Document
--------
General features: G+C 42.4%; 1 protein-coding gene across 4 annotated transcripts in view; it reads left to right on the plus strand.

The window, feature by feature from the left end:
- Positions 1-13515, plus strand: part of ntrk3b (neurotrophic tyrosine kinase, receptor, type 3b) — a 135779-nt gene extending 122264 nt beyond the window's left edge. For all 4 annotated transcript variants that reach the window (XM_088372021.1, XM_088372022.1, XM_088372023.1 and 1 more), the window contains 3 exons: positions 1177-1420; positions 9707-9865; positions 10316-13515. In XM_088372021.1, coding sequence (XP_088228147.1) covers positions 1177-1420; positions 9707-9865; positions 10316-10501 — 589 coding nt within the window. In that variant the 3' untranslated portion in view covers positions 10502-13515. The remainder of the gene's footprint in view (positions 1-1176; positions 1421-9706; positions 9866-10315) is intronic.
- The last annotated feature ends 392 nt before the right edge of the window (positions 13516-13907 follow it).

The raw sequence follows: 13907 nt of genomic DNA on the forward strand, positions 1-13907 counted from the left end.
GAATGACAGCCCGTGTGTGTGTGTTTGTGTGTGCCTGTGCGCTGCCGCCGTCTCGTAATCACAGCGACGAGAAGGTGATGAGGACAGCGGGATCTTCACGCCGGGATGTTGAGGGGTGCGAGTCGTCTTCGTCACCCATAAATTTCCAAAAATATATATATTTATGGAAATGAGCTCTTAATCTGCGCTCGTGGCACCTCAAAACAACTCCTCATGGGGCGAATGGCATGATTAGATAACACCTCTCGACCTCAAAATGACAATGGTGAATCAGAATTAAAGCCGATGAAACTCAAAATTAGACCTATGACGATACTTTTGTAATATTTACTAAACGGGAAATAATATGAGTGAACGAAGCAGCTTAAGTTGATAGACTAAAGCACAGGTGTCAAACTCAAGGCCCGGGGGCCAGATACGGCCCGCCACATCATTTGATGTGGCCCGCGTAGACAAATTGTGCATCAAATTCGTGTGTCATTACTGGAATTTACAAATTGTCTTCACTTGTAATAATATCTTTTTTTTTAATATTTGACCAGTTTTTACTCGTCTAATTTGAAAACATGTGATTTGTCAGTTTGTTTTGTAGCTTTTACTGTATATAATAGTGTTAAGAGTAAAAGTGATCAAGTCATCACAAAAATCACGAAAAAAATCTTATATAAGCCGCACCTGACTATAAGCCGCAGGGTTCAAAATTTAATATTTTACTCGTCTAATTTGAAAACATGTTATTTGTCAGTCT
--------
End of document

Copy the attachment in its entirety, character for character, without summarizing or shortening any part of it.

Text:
General features: G+C 42.4%; 1 protein-coding gene across 4 annotated transcripts in view; it reads left to right on the plus strand.

The window, feature by feature from the left end:
- Positions 1-13515, plus strand: part of ntrk3b (neurotrophic tyrosine kinase, receptor, type 3b) — a 135779-nt gene extending 122264 nt beyond the window's left edge. For all 4 annotated transcript variants that reach the window (XM_088372021.1, XM_088372022.1, XM_088372023.1 and 1 more), the window contains 3 exons: positions 1177-1420; positions 9707-9865; positions 10316-13515. In XM_088372021.1, coding sequence (XP_088228147.1) covers positions 1177-1420; positions 9707-9865; positions 10316-10501 — 589 coding nt within the window. In that variant the 3' untranslated portion in view covers positions 10502-13515. The remainder of the gene's footprint in view (positions 1-1176; positions 1421-9706; positions 9866-10315) is intronic.
- The last annotated feature ends 392 nt before the right edge of the window (positions 13516-13907 follow it).

The raw sequence follows: 13907 nt of genomic DNA on the forward strand, positions 1-13907 counted from the left end.
GAATGACAGCCCGTGTGTGTGTGTTTGTGTGTGCCTGTGCGCTGCCGCCGTCTCGTAATCACAGCGACGAGAAGGTGATGAGGACAGCGGGATCTTCACGCCGGGATGTTGAGGGGTGCGAGTCGTCTTCGTCACCCATAAATTTCCAAAAATATATATATTTATGGAAATGAGCTCTTAATCTGCGCTCGTGGCACCTCAAAACAACTCCTCATGGGGCGAATGGCATGATTAGATAACACCTCTCGACCTCAAAATGACAATGGTGAATCAGAATTAAAGCCGATGAAACTCAAAATTAGACCTATGACGATACTTTTGTAATATTTACTAAACGGGAAATAATATGAGTGAACGAAGCAGCTTAAGTTGATAGACTAAAGCACAGGTGTCAAACTCAAGGCCCGGGGGCCAGATACGGCCCGCCACATCATTTGATGTGGCCCGCGTAGACAAATTGTGCATCAAATTCGTGTGTCATTACTGGAATTTACAAATTGTCTTCACTTGTAATAATATCTTTTTTTTTAATATTTGACCAGTTTTTACTCGTCTAATTTGAAAACATGTGATTTGTCAGTTTGTTTTGTAGCTTTTACTGTATATAATAGTGTTAAGAGTAAAAGTGATCAAGTCATCACAAAAATCACGAAAAAAATCTTATATAAGCCGCACCTGACTATAAGCCGCAGGGTTCAAAATTTAATATTTTACTCGTCTAATTTGAAAACATGTTATTTGTCAGTCT